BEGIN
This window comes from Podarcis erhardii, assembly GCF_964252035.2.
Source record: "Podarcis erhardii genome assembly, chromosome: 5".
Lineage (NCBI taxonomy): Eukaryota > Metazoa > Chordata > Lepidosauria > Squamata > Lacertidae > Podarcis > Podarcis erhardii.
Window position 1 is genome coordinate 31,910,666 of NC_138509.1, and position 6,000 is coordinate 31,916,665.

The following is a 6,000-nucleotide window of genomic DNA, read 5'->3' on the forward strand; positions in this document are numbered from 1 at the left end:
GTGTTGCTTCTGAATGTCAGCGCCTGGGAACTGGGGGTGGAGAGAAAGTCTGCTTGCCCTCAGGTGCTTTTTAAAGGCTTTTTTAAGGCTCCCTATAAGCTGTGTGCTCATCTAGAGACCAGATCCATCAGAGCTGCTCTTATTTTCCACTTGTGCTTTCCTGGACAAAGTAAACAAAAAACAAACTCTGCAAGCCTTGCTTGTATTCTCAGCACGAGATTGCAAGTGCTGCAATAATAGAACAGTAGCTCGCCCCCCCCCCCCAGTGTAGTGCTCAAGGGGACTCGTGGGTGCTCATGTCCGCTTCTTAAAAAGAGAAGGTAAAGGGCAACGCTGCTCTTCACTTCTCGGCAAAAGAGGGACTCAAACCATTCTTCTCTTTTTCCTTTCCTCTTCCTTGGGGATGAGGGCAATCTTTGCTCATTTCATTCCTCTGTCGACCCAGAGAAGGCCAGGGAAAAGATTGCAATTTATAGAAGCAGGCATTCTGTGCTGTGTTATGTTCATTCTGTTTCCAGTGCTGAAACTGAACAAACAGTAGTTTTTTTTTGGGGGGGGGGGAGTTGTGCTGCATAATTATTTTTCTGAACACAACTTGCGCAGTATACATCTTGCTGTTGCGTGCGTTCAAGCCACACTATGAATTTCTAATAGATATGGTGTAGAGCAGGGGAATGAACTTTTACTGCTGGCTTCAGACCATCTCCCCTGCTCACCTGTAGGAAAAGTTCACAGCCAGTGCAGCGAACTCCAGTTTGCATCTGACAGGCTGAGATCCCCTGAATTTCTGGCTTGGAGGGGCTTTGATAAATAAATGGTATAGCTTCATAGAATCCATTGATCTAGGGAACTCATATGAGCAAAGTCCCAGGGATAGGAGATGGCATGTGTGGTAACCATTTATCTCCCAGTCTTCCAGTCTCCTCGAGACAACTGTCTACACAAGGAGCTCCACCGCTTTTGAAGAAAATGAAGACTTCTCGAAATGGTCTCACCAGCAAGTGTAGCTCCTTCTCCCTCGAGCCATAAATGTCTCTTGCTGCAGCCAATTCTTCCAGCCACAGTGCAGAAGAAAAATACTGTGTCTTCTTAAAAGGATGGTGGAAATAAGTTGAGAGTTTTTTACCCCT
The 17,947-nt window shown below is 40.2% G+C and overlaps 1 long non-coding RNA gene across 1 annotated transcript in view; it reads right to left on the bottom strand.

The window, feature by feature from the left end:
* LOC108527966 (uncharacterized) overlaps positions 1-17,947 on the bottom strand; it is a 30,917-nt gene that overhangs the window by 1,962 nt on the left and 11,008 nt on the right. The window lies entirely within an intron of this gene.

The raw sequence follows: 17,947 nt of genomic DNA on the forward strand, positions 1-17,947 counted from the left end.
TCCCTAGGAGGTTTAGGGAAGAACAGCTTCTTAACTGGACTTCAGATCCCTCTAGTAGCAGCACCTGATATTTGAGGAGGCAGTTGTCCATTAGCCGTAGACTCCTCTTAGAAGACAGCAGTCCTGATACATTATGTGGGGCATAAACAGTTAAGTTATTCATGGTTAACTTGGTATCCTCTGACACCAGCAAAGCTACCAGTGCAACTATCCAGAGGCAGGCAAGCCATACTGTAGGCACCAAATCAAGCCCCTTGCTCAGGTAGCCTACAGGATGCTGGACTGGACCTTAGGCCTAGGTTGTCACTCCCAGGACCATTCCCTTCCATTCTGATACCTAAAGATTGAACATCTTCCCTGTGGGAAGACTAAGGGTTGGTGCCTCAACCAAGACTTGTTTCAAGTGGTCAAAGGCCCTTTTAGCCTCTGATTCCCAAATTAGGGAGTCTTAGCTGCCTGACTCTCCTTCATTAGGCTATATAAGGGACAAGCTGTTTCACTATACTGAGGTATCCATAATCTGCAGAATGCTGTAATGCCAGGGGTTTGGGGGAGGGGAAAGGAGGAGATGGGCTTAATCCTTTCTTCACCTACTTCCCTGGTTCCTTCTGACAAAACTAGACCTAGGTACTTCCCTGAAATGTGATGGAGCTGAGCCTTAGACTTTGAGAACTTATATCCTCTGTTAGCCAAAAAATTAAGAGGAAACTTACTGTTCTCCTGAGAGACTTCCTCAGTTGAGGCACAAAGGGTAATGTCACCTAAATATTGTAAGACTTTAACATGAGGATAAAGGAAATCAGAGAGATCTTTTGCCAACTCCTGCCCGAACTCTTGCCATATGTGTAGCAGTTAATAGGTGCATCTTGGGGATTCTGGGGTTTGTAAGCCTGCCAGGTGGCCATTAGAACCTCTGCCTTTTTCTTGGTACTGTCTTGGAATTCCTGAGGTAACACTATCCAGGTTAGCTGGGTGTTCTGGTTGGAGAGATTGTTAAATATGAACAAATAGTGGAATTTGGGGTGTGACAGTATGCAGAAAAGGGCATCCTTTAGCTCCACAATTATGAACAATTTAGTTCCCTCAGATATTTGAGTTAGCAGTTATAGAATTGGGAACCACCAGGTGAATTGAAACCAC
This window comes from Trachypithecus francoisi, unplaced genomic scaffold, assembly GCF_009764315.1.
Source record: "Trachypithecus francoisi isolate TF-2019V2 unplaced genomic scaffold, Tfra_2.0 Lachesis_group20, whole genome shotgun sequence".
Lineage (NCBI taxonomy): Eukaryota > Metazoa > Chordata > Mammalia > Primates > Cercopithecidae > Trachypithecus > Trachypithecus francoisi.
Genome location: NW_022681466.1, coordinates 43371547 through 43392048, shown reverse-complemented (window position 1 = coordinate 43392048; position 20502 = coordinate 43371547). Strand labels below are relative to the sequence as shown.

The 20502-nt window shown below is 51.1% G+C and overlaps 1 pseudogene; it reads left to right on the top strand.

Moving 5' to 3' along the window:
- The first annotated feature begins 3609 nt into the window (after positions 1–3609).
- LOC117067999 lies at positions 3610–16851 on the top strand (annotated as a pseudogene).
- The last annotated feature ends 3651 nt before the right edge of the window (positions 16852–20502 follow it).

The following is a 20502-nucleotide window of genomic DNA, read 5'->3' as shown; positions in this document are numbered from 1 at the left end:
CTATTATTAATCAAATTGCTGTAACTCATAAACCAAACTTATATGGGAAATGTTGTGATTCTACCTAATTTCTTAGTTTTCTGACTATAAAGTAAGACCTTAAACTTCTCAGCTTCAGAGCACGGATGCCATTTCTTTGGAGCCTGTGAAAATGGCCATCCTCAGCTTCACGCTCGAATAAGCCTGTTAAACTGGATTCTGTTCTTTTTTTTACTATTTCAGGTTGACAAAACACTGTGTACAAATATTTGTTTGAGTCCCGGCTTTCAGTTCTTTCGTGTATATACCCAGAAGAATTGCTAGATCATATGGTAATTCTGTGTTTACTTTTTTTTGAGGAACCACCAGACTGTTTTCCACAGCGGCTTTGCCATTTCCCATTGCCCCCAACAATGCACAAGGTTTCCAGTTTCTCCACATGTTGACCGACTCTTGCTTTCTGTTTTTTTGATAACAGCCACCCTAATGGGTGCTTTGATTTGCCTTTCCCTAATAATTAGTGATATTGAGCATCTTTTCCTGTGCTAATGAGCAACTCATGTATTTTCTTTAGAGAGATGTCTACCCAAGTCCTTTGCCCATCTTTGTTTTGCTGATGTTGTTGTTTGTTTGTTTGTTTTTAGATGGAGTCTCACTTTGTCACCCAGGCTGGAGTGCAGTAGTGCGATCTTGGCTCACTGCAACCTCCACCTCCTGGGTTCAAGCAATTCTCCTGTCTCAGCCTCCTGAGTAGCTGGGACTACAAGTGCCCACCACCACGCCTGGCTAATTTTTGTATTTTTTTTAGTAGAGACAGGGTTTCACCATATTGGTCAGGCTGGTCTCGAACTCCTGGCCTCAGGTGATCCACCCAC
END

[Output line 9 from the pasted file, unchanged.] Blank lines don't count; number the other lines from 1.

* LOC108527966 (uncharacterized) overlaps positions 1-17,947 on the bottom strand; it is a 30,917-nt gene that overhangs the window by 1,962 nt on the left and 11,008 nt on the right. The window lies entirely within an intron of this gene.